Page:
Skip to main content

Freedom at last for New York ferrets?

By Errol Louis
updated 11:38 AM EDT, Fri May 30, 2014
STORY HIGHLIGHTS
  • Errol Louis: New York City is considering an end to a 55-year-old ban on owning ferrets
  • Louis: City's owners of undocumented ferrets have submitted petition to lift the ban
  • Louis: What's next? Beavers, hedgehogs, elephants, wolverines, numbats, stoats?
  • Ex-Mayor Giuliani hated ferrets, or "weasels," famously berated activist. (It's online)

Editor's note: Errol Louis is the host of "Inside City Hall," a nightly political show on NY1, a New York all-news channel. The opinions expressed in this commentary are solely those of the author.

(CNN) -- New York Mayor Bill de Blasio has opened the door to Noah's ark by considering an end to the ban on owning ferrets, which dates to 1959.

New York City's ferret owners -- a shadowy underground that smuggles and coddles the beasts in defiance of the law -- say that their pets, which are legal to own everywhere in America except Hawaii and California, should not be banned from the city.

If only things were that simple.

Errol Louis
Errol Louis

Having voluntarily chosen to live locked up in brick and steel towers, the 8 million homo sapiens who dwell in New York tend to get antsy about the idea of sharing our fancy concrete cage with other animals.

Our wariness is codified in law, leaving no room for confusion: Section 161.01 of the New York City Health Code describes and classifies the species that cannot be kept as pets, with mind-numbing taxonomic precision.

Barring professional exceptions like running a licensed zoo, circus or laboratory, says the code, it is illegal to own a polar, grizzly, or brown bear. New Yorkers cannot own bats, beavers, wolves, lemurs, hedgehogs, porcupines, elephants or dolphins.

A priest in Madrid blesses a ferret at the blessing of the animals ceremony on St. Anthony\'s Day.
A priest in Madrid blesses a ferret at the blessing of the animals ceremony on St. Anthony's Day.

You might consider these prohibitions to be common sense. Who needs a law? You'd be wrong. In 2003, a New Yorker named Antoine Yates was discovered to be living in a Harlem public housing project with an alligator and a 400-pound Bengal tiger. The situation came to light after Yates showed up at the emergency room with a suspiciously large bite wound.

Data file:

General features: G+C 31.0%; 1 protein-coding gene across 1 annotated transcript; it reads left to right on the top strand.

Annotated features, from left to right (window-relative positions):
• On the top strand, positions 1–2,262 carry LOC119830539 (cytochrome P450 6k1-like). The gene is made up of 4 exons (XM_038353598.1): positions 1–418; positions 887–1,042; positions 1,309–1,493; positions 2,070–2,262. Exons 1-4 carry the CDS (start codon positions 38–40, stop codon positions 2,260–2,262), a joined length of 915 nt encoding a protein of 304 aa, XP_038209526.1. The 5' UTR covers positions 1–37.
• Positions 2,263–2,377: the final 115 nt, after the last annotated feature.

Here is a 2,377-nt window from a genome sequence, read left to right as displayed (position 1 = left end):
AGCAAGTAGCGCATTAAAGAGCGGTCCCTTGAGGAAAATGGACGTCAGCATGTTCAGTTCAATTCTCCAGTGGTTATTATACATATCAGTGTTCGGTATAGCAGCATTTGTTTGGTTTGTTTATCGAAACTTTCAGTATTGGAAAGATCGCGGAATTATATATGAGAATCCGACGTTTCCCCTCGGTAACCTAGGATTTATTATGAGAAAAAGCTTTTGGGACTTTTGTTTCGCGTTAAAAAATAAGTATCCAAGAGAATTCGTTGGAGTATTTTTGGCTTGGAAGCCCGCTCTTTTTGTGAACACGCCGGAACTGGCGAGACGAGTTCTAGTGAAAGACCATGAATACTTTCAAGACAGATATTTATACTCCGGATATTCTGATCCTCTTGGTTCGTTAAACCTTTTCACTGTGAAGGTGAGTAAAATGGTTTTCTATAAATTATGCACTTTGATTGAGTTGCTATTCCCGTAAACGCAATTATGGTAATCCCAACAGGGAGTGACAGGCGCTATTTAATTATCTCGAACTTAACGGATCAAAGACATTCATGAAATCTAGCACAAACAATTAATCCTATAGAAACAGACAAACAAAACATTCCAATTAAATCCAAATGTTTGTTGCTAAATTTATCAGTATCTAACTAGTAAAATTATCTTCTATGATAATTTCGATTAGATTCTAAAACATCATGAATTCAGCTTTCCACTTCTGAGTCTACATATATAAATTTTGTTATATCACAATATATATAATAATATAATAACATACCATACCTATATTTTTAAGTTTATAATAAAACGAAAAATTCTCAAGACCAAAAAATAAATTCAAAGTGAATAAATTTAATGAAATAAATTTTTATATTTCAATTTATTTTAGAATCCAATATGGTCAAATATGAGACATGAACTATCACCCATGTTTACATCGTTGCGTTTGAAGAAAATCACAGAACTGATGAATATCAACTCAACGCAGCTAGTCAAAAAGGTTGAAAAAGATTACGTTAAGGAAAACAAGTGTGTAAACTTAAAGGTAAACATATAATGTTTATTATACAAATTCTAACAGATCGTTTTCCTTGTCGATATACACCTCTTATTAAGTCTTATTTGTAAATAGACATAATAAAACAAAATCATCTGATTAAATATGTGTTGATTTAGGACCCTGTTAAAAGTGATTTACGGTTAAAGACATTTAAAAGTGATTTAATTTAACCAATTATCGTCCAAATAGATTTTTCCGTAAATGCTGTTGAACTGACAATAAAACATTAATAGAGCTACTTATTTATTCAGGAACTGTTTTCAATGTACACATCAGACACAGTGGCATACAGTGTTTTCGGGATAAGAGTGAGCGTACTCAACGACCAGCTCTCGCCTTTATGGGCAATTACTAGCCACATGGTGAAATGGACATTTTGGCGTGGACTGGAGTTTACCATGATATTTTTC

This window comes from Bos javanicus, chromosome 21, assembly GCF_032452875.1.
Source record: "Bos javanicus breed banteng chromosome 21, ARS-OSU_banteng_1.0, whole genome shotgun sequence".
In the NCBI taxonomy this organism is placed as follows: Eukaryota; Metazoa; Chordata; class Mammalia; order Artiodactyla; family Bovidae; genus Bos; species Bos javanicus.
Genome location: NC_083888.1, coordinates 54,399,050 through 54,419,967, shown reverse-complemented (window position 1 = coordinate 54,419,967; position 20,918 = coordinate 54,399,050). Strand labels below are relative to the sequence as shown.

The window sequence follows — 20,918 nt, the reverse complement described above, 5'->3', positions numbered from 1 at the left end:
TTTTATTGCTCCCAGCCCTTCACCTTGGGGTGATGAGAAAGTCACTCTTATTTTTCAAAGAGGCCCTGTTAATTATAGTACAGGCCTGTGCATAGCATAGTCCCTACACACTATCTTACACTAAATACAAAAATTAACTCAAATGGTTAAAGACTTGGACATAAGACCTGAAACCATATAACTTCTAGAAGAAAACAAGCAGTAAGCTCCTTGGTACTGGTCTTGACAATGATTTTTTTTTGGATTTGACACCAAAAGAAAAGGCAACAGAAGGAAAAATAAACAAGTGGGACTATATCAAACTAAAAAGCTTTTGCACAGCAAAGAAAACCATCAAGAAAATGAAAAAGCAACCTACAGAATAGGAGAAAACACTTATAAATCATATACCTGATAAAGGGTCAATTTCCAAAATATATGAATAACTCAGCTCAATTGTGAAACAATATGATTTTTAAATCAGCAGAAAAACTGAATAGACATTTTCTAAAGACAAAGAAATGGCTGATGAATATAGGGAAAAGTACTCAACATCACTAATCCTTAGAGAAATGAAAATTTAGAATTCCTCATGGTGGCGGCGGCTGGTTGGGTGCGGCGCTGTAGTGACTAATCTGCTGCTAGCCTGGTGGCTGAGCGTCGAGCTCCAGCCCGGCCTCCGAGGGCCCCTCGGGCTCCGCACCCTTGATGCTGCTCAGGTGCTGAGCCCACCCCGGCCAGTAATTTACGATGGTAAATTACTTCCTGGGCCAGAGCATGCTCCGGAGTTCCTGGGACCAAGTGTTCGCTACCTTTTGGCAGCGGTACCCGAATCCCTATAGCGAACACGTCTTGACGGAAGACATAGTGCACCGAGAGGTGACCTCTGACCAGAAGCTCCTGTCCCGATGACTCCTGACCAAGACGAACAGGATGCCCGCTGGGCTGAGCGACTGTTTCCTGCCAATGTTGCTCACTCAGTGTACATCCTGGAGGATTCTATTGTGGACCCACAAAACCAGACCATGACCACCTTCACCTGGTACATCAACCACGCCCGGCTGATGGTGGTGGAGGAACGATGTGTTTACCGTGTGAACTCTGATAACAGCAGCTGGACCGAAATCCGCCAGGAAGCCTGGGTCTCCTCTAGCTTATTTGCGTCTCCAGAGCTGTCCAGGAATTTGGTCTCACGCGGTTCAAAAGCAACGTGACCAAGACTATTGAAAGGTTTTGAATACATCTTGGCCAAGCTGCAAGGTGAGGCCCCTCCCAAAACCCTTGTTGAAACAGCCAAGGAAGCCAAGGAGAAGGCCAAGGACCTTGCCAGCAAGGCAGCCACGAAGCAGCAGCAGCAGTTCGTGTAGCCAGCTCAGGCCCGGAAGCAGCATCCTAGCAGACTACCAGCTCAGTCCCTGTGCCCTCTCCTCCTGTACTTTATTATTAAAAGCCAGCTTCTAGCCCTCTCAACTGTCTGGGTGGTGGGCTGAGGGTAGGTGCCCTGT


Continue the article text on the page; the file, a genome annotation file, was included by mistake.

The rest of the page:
So the code is a guide to help people avoid getting hurt. It prohibits hooved animals, "including, but not limited to, deer, antelope, sheep, giraffe and hippopotamus."

Sounds good to me. It's hard enough to find parking on my block. Who needs to worry about hippopotamuses taking up spaces?

But unlike most of the beasts on the forbidden list, the wily ferrets have developed a political constituency.
Errol Louis

New Yorkers cannot legally own members of the Procyonidae family, including "kinkajou, cacomistle, cat-bear, panda and coatimundi." Again, no problem. To tell the truth, I never heard of any of those creatures except the panda -- although a cat-bear reminds me of a popular science fiction series I read as a kid, featuring 500-pound feline aliens that nearly wipe out the human race.

Marsupials are prohibited in New York: No Tasmanian devils, no kangaroos, and none of those other odd-sounding Down Under critters like dasyure, bandicoot, cuscus and numbat.

You also cannot own any "nonhuman" primate.

And no ferrets.

But unlike most of the beasts on the forbidden list, the wily ferrets have developed a political constituency.

"They have an odd half-monkey, half-dog kind of intelligence that bonds them to their people and makes them always very interesting and often very funny" is how one owner described her pet to the City Council at a hearing in 1999. When pressed on the subject of ferret attacks on humans, one council member noted that New York probably has more spouse bites than ferret bites.

Rudy Giuliani, the mayor at the time, was having none of it. He famously berated a ferret advocate on a radio program, telling him, "There is something really, really, very sad about you," and "This excessive concern with little weasels is a sickness." Giuliani's rant remains posted online to this day, as does an official statement denouncing the creatures.

Fast-forward to 2014, and a new mayor already embroiled in a high-profile battle over whether to ban horse-drawn carriages from the city. The Department of Health announced it has received a petition from the pro-ferret forces, and will duly consider lifting the ban.

A word of advice to de Blasio: Tread carefully. If the ferrets get traction, it's hard to say where the revolution will end. People may want to have zorilles, wolverines or stoats. Advocates for binturongs, fossa, linsangs and suricates -- whatever those are -- may follow the ferret freedom fighters.

And the scene down at City Hall, where one protest or another already takes place on any given day, could start to get truly wild.

Follow us on Twitter @CNNOpinion.

Join us on Facebook/CNNOpinion.

ADVERTISEMENT
Part of complete coverage on
updated 4:06 PM EDT, Tue October 21, 2014
Timothy Stanley says Lewinsky is shamelessly playing the victim in her affair with Bill Clinton, humiliating Hillary Clinton again and aiding her critics
updated 9:02 PM EDT, Mon October 20, 2014
Imagine being rescued from modern slavery, only to be charged with a crime, writes John Sutter
updated 12:00 PM EDT, Tue October 21, 2014
Tidal flooding used to be a relatively rare occurrence along the East Coast. Not anymore, write Melanie Fitzpatrick and Erika Spanger-Siegfried.
updated 7:35 AM EDT, Tue October 21, 2014
Carol Costello says activists, writers, politicians have begun discussing their abortions. But will that new approach make a difference on an old battleground?
updated 9:12 AM EDT, Tue October 21, 2014
Sigrid Fry-Revere says the National Organ Transplant Act has caused more Americans to die waiting for an organ than died in both World Wars, Korea, Vietnam, Afghanistan and Iraq